The following was written by my good friend Michael Berezin:
Ten years ago in the fall of 2003 I officially became a citizen of the Modern State of Israel. For me it was merely a formality as I had already been living here since 2001. Since then much has transpired both in my personal life here in Israel and in the lives of my friends who I had met along the way. I was very fortunate right from the start to meet really good people when I arrived in Jerusalem. Quickly, I made friends with like-minded people who had come from America and other English speaking countries. We all had something strong in common, that is, we had all chosen to come to Israel and for that reason there was a sense of kinship in the shared mission of making our experience in Israel both worthwhile and fun.
Oh and fun we had. There were so many parties, camp-outs, trips and crazy memories, but nobody I knew was suffering as a result of their decision to make Aliyah. If anything, we all seemed to be having a great time. Sure there were bureaucratic annoyances, random terror attacks, and less than easy Israelis to deal with from time to time, but despite those challenges many of us were happy and going strong. I think as a group we were determined to focus on the positives. When necessary we would find support in our collective Anglo society, which served to keep the negative forces at bay. It was obvious we were all living in a bubble and it clashed with the value of integration into the larger Israeli world around us. Still, for those of us who wanted Hebrew and the opportunities which came with it, there was nothing standing in the way of the determined. For the rest of us we came to realize that retaining our English-speaking identity was just fine, as long as we were able to make it work both socially and financially.
With the passage of time many of us got married. With rare exception everyone married an English speaker or at the very least a partial Israeli with strong English speaking skills. This is around the time when perspectives began to change. For some of my friends, Israel started to become more of a drag. Not everything was great and sunny anymore. The choice to come here had now been repeatedly introduced to the day to day reality and challenges of Israeli life. Many of my friends had come to Israel with a similar religious based ideology to mine. But the passage of time would chip away at this belief system. Those who stayed in Israel despite that change in ideology migrated to Tel Aviv.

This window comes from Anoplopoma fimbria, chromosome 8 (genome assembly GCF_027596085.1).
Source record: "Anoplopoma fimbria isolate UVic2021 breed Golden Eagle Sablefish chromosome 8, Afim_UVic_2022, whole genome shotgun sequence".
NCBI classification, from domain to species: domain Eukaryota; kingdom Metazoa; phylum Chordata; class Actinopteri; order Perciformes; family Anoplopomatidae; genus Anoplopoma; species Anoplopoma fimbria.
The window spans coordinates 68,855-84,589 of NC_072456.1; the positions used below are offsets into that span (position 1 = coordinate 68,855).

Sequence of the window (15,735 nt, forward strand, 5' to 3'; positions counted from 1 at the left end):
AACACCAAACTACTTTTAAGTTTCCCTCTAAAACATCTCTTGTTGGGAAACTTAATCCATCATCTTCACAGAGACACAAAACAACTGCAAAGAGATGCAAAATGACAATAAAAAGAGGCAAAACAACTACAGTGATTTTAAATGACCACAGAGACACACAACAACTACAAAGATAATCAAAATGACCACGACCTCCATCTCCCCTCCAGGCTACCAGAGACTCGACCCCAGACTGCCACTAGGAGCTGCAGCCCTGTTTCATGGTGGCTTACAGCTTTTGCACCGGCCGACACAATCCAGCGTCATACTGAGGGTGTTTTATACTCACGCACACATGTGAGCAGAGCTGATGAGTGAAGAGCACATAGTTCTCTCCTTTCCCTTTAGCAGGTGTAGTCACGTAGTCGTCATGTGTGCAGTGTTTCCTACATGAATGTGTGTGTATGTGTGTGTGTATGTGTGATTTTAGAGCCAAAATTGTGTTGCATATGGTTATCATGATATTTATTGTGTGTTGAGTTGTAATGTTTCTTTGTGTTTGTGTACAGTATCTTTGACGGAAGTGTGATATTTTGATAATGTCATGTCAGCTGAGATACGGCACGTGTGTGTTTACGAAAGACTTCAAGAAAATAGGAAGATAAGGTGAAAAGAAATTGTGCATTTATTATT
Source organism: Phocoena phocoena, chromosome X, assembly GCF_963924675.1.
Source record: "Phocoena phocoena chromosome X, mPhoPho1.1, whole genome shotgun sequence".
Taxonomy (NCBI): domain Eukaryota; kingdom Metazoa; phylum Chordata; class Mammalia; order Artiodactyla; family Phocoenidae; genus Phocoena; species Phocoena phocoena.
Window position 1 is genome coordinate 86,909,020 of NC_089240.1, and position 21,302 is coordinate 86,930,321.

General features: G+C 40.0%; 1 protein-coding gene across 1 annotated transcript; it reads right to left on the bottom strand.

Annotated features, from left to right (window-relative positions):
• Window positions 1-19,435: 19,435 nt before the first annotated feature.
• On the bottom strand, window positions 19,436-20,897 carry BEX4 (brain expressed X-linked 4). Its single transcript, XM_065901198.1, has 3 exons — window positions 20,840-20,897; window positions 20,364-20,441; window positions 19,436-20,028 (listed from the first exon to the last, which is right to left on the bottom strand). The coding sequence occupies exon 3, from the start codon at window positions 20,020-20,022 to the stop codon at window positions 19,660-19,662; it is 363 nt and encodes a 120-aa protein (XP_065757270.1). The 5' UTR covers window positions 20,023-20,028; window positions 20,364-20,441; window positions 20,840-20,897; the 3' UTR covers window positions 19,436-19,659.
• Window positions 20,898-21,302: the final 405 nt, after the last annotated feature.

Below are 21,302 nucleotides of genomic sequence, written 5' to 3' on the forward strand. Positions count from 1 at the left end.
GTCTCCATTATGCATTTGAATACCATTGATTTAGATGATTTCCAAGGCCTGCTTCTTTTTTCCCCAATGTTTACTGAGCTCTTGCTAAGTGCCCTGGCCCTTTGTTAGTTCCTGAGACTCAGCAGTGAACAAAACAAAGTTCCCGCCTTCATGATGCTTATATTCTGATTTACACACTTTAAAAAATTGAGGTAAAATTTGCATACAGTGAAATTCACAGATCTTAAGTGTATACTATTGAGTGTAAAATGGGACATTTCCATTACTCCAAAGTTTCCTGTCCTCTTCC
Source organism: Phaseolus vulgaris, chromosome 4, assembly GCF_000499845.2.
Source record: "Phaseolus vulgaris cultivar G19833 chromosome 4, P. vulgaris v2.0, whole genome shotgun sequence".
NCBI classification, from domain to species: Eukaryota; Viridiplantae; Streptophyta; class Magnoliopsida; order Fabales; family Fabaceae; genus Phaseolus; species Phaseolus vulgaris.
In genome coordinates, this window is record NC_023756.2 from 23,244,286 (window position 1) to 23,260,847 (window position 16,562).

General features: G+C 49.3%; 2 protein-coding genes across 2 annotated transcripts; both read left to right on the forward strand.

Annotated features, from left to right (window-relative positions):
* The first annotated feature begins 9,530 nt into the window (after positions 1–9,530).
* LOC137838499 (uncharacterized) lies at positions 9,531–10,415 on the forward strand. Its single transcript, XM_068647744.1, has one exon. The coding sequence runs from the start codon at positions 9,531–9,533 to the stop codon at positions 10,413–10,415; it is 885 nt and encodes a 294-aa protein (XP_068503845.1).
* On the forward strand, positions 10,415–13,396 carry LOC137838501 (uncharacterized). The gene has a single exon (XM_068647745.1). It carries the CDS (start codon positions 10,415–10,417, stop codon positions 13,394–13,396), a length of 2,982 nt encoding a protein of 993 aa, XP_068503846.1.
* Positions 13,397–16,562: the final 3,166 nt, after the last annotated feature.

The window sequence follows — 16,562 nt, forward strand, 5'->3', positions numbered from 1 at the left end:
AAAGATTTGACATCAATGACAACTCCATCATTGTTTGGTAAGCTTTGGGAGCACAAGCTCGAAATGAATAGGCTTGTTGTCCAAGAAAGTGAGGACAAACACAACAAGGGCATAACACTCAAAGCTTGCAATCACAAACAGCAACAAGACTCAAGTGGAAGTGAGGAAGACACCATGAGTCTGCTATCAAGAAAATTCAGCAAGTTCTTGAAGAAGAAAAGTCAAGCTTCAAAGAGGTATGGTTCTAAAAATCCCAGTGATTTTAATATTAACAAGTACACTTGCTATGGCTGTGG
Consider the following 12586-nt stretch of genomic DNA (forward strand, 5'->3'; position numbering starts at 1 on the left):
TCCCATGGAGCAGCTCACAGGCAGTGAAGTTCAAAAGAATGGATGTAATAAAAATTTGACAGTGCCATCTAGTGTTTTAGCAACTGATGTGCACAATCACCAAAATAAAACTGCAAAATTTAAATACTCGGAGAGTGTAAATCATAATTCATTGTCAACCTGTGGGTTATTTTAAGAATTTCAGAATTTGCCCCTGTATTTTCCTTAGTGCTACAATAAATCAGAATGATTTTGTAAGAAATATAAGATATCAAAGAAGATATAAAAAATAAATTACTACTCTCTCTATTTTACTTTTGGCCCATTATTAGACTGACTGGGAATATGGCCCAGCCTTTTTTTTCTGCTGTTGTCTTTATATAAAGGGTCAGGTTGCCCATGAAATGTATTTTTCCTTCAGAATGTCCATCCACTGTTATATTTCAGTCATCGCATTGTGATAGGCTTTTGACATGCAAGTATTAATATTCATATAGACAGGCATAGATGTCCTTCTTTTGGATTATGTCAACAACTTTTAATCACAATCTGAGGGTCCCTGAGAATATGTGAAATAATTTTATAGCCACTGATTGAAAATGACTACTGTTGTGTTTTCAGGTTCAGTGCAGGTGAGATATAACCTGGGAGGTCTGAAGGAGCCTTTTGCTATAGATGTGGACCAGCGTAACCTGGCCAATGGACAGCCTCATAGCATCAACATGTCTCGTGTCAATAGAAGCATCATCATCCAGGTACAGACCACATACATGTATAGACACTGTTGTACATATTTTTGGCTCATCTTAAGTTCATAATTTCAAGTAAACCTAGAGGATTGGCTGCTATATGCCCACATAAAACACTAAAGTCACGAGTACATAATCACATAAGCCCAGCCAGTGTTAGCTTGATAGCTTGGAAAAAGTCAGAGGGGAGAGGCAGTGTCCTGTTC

Another change of perspective occurred for my friends who married to girls with American family overseas. Now that they were starting their own family, the importance of being near their family had become a much stronger need and desire. So many left for this reason. The possibility of making more money and having a stronger feeling of material comfort was a bi-product of this choice. At least 6-8 of my close friends left Israel over the course of the last seven years.
My feelings about this have somewhat mellowed out over the years. At first, though, I felt hurt and betrayed. Not personally of course. Its not as if people were leaving to simply get away from me (well maybe one person). It was my belief system and priority of values which was being assailed. How could they just leave? What about the mission? What about the good times? Of course Israel was challenging, but couldn’t they stay and make it work? How was it ever going to get better if the possible positive forces of change were set on abandoning ship?
In time, my feelings would simmer down as they have with other aspects of living here. I guess its all part of the adaptive process. There is much truth to the saying “never judge a man until you have walked a mile in his shoes”. I know that Israel is not always rosy. I also know that I was very lucky in how things unfolded for me here. Which is to say that it did not work out that way for many others. At least the friends who left tried to make it work in Israel, while many people I grew up with didn’t even come here to try. I just wish that the idea of coming here and staying no matter what, had been a more pervasive force than leaving it behind for theoretical greener pastures abroad.